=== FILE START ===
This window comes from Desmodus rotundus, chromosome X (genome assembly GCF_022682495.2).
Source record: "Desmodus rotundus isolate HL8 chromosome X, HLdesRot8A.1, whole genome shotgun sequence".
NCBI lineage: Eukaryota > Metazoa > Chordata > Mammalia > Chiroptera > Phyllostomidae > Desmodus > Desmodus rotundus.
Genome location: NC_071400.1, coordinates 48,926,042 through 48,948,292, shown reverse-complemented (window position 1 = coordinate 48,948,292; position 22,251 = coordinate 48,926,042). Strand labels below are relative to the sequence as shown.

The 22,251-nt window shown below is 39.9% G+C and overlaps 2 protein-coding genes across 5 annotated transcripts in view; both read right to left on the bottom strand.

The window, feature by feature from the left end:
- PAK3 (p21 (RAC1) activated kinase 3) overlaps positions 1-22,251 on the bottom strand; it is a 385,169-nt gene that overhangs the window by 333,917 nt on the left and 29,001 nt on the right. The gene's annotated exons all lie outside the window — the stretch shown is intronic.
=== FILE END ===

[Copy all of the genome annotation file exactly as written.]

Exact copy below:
This window comes from Desmodus rotundus, chromosome X (genome assembly GCF_022682495.2).
Source record: "Desmodus rotundus isolate HL8 chromosome X, HLdesRot8A.1, whole genome shotgun sequence".
NCBI lineage: Eukaryota > Metazoa > Chordata > Mammalia > Chiroptera > Phyllostomidae > Desmodus > Desmodus rotundus.
Genome location: NC_071400.1, coordinates 48,926,042 through 48,948,292, shown reverse-complemented (window position 1 = coordinate 48,948,292; position 22,251 = coordinate 48,926,042). Strand labels below are relative to the sequence as shown.

The 22,251-nt window shown below is 39.9% G+C and overlaps 2 protein-coding genes across 5 annotated transcripts in view; both read right to left on the bottom strand.

The window, feature by feature from the left end:
- PAK3 (p21 (RAC1) activated kinase 3) overlaps positions 1-22,251 on the bottom strand; it is a 385,169-nt gene that overhangs the window by 333,917 nt on the left and 29,001 nt on the right. The gene's annotated exons all lie outside the window — the stretch shown is intronic.